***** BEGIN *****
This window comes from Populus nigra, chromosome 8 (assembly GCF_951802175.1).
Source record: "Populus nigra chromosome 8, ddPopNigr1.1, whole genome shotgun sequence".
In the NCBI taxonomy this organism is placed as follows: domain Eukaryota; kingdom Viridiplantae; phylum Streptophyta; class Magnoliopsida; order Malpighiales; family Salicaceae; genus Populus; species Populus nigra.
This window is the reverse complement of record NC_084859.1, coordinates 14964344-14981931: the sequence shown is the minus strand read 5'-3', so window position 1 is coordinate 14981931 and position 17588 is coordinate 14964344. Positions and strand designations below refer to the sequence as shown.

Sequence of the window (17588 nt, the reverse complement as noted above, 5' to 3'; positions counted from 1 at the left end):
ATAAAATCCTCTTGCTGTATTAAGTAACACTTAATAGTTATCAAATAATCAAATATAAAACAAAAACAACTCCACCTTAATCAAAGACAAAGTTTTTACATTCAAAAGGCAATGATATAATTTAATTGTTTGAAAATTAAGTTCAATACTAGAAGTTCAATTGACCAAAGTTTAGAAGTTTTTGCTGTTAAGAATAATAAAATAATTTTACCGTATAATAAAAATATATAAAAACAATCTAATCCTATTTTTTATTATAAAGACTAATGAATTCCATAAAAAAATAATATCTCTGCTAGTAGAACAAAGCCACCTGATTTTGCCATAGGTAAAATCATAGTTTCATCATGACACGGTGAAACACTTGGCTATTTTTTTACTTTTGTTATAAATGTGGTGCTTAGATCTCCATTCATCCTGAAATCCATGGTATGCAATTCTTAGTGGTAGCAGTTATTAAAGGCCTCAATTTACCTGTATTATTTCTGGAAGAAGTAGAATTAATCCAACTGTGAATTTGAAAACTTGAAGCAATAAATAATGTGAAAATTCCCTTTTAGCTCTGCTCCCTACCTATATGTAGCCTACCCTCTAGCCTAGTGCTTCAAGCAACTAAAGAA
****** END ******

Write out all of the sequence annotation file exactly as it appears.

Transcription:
This window comes from Populus nigra, chromosome 8 (assembly GCF_951802175.1).
Source record: "Populus nigra chromosome 8, ddPopNigr1.1, whole genome shotgun sequence".
In the NCBI taxonomy this organism is placed as follows: domain Eukaryota; kingdom Viridiplantae; phylum Streptophyta; class Magnoliopsida; order Malpighiales; family Salicaceae; genus Populus; species Populus nigra.
This window is the reverse complement of record NC_084859.1, coordinates 14964344-14981931: the sequence shown is the minus strand read 5'-3', so window position 1 is coordinate 14981931 and position 17588 is coordinate 14964344. Positions and strand designations below refer to the sequence as shown.

Sequence of the window (17588 nt, the reverse complement as noted above, 5' to 3'; positions counted from 1 at the left end):
ATAAAATCCTCTTGCTGTATTAAGTAACACTTAATAGTTATCAAATAATCAAATATAAAACAAAAACAACTCCACCTTAATCAAAGACAAAGTTTTTACATTCAAAAGGCAATGATATAATTTAATTGTTTGAAAATTAAGTTCAATACTAGAAGTTCAATTGACCAAAGTTTAGAAGTTTTTGCTGTTAAGAATAATAAAATAATTTTACCGTATAATAAAAATATATAAAAACAATCTAATCCTATTTTTTATTATAAAGACTAATGAATTCCATAAAAAAATAATATCTCTGCTAGTAGAACAAAGCCACCTGATTTTGCCATAGGTAAAATCATAGTTTCATCATGACACGGTGAAACACTTGGCTATTTTTTTACTTTTGTTATAAATGTGGTGCTTAGATCTCCATTCATCCTGAAATCCATGGTATGCAATTCTTAGTGGTAGCAGTTATTAAAGGCCTCAATTTACCTGTATTATTTCTGGAAGAAGTAGAATTAATCCAACTGTGAATTTGAAAACTTGAAGCAATAAATAATGTGAAAATTCCCTTTTAGCTCTGCTCCCTACCTATATGTAGCCTACCCTCTAGCCTAGTGCTTCAAGCAACTAAAGAA